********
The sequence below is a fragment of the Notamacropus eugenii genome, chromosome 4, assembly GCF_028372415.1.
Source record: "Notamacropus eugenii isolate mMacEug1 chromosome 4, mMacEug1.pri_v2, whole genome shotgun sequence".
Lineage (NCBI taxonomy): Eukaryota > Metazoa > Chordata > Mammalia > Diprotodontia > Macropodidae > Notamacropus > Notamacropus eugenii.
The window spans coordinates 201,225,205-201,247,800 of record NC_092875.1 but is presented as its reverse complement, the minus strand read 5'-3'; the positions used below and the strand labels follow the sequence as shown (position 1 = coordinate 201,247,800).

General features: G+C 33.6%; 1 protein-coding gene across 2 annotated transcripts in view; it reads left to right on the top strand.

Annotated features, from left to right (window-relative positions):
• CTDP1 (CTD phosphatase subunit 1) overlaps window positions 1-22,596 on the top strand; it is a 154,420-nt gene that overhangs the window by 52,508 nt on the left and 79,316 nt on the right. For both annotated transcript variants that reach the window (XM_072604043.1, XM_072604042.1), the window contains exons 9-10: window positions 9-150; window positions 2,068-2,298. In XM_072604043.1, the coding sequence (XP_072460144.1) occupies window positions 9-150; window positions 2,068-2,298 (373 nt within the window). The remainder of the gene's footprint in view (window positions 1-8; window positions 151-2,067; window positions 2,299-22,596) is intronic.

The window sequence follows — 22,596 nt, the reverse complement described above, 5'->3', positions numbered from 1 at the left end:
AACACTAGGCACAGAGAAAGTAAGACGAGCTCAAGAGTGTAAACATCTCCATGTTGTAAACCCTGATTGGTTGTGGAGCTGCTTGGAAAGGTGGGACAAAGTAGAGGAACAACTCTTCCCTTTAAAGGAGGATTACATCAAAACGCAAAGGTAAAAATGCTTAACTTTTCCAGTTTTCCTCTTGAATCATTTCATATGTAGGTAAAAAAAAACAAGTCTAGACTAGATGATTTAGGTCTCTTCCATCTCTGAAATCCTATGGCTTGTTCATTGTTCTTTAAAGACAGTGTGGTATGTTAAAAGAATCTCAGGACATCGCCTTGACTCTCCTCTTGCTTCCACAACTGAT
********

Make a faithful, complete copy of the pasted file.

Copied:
The sequence below is a fragment of the Notamacropus eugenii genome, chromosome 4, assembly GCF_028372415.1.
Source record: "Notamacropus eugenii isolate mMacEug1 chromosome 4, mMacEug1.pri_v2, whole genome shotgun sequence".
Lineage (NCBI taxonomy): Eukaryota > Metazoa > Chordata > Mammalia > Diprotodontia > Macropodidae > Notamacropus > Notamacropus eugenii.
The window spans coordinates 201,225,205-201,247,800 of record NC_092875.1 but is presented as its reverse complement, the minus strand read 5'-3'; the positions used below and the strand labels follow the sequence as shown (position 1 = coordinate 201,247,800).

General features: G+C 33.6%; 1 protein-coding gene across 2 annotated transcripts in view; it reads left to right on the top strand.

Annotated features, from left to right (window-relative positions):
• CTDP1 (CTD phosphatase subunit 1) overlaps window positions 1-22,596 on the top strand; it is a 154,420-nt gene that overhangs the window by 52,508 nt on the left and 79,316 nt on the right. For both annotated transcript variants that reach the window (XM_072604043.1, XM_072604042.1), the window contains exons 9-10: window positions 9-150; window positions 2,068-2,298. In XM_072604043.1, the coding sequence (XP_072460144.1) occupies window positions 9-150; window positions 2,068-2,298 (373 nt within the window). The remainder of the gene's footprint in view (window positions 1-8; window positions 151-2,067; window positions 2,299-22,596) is intronic.

The window sequence follows — 22,596 nt, the reverse complement described above, 5'->3', positions numbered from 1 at the left end:
AACACTAGGCACAGAGAAAGTAAGACGAGCTCAAGAGTGTAAACATCTCCATGTTGTAAACCCTGATTGGTTGTGGAGCTGCTTGGAAAGGTGGGACAAAGTAGAGGAACAACTCTTCCCTTTAAAGGAGGATTACATCAAAACGCAAAGGTAAAAATGCTTAACTTTTCCAGTTTTCCTCTTGAATCATTTCATATGTAGGTAAAAAAAAACAAGTCTAGACTAGATGATTTAGGTCTCTTCCATCTCTGAAATCCTATGGCTTGTTCATTGTTCTTTAAAGACAGTGTGGTATGTTAAAAGAATCTCAGGACATCGCCTTGACTCTCCTCTTGCTTCCACAACTGAT